The head of Germany’s central bank has warned the EU against pushing for further integration after the UK’s Brexit vote.
Jens Weidmann, the president of Deutsche Bundesbank, said this approach “no longer resonates with the public”.
In a meeting with media organisations including the Guardian, Weidmann said: “For many of its citizens, Europe has indeed lost its shine and become a projection screen for the downsides of globalisation and migration.
“Likewise, the usual instincts of the EU institutions to answer crises with ‘more Brussels’, more integration, no longer resonates with the public.
“Integration cannot be an end in itself, it has to make sense.”
Weidmann also warned that London faces losing its position as a financial centre if the UK leaves the single market under a “hard Brexit”.
He said that that banking “passporting rights are tied to the single market and would automatically cease to apply if Great Britain is no longer at least part of the European Economic Area (EEA)”.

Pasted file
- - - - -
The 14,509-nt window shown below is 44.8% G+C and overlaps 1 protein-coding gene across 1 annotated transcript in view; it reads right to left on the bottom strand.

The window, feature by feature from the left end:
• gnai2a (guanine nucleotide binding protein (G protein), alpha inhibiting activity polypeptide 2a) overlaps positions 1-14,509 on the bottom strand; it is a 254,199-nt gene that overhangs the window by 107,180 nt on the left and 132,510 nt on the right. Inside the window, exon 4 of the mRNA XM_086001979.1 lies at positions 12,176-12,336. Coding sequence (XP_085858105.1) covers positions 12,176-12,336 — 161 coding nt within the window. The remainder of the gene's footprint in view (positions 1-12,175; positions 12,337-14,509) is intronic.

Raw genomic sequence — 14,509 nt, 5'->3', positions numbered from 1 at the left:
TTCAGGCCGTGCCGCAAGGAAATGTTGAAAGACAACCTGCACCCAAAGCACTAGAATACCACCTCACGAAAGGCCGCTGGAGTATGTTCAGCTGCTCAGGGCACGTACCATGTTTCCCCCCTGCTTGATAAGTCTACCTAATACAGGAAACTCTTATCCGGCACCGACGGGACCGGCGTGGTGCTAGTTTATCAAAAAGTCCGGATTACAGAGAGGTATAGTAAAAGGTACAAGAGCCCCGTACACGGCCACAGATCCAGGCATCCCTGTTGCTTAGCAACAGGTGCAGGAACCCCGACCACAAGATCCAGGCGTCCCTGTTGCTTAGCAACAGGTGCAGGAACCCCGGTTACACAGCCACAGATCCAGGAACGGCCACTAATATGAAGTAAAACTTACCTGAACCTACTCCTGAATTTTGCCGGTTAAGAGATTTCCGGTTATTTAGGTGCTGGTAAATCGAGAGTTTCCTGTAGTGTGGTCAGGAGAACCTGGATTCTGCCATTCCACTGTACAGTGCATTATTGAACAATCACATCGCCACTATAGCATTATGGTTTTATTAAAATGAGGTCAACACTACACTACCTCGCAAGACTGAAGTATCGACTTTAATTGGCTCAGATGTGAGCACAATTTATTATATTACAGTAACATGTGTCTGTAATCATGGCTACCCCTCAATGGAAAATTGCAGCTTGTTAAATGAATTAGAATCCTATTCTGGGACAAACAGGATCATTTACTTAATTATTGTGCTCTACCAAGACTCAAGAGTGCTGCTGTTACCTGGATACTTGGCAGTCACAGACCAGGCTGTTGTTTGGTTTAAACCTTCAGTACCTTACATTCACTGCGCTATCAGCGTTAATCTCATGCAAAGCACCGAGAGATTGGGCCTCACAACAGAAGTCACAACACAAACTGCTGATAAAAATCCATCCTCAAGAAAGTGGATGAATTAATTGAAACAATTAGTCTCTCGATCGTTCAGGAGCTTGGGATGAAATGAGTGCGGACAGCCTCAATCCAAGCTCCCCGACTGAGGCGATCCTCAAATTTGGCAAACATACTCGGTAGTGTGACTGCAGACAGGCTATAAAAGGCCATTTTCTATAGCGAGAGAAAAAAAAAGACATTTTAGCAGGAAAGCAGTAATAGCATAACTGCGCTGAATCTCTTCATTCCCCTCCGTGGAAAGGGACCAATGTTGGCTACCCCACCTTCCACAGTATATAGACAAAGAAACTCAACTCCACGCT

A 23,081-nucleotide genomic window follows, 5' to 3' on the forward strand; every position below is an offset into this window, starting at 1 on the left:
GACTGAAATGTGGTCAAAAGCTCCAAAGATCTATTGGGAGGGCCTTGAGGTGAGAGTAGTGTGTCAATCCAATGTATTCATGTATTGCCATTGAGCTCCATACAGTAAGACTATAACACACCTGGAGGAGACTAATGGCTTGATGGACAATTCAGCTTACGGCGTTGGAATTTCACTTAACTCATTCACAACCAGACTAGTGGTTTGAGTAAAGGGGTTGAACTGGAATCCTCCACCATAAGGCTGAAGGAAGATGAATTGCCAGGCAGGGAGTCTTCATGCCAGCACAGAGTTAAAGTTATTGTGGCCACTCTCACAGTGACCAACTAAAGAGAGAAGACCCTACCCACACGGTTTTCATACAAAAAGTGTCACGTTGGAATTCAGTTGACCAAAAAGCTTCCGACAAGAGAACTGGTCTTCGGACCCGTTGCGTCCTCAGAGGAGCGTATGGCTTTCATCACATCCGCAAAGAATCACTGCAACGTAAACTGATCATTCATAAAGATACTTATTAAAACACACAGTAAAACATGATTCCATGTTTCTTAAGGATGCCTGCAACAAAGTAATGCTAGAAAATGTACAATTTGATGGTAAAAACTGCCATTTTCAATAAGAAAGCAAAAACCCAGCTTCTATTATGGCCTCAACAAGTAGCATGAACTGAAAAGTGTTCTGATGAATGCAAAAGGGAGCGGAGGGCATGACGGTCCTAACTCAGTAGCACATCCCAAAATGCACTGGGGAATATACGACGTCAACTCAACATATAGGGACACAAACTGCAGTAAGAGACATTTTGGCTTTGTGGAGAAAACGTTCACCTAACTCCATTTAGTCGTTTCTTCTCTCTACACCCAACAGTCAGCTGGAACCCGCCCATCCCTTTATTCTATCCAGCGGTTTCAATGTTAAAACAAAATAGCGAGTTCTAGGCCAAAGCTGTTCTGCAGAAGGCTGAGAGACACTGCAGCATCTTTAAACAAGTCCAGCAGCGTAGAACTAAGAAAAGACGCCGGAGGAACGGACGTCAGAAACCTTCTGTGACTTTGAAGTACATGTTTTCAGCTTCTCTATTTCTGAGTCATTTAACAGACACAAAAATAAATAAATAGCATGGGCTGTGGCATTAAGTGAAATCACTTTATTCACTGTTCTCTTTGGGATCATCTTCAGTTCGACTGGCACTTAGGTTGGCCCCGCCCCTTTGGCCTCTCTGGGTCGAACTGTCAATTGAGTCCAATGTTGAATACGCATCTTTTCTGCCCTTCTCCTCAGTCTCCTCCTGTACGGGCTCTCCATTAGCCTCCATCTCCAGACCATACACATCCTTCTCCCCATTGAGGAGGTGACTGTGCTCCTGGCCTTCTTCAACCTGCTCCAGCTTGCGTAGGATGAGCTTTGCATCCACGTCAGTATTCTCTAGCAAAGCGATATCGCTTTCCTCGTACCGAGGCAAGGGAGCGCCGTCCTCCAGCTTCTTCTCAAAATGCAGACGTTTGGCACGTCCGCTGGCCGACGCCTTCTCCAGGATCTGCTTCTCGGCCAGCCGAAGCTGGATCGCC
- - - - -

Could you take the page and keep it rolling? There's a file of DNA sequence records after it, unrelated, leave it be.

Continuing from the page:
Weidmann reportedly appeared to dismiss the suggestion that the UK could keep “crucial” passporting rights while leaving the EEA.
However, negotiators in the City of London are understood to believe this would be possible, and are seeking bespoke deals for different sectors.
Weidmann added: “Of course several businesses will reconsider the location of their headquarters. As a significant financial centre and the seat of important regulatory and supervisory bodies, Frankfurt is attractive and will welcome newcomers. But I don’t expect a mass exodus from London to Frankfurt.”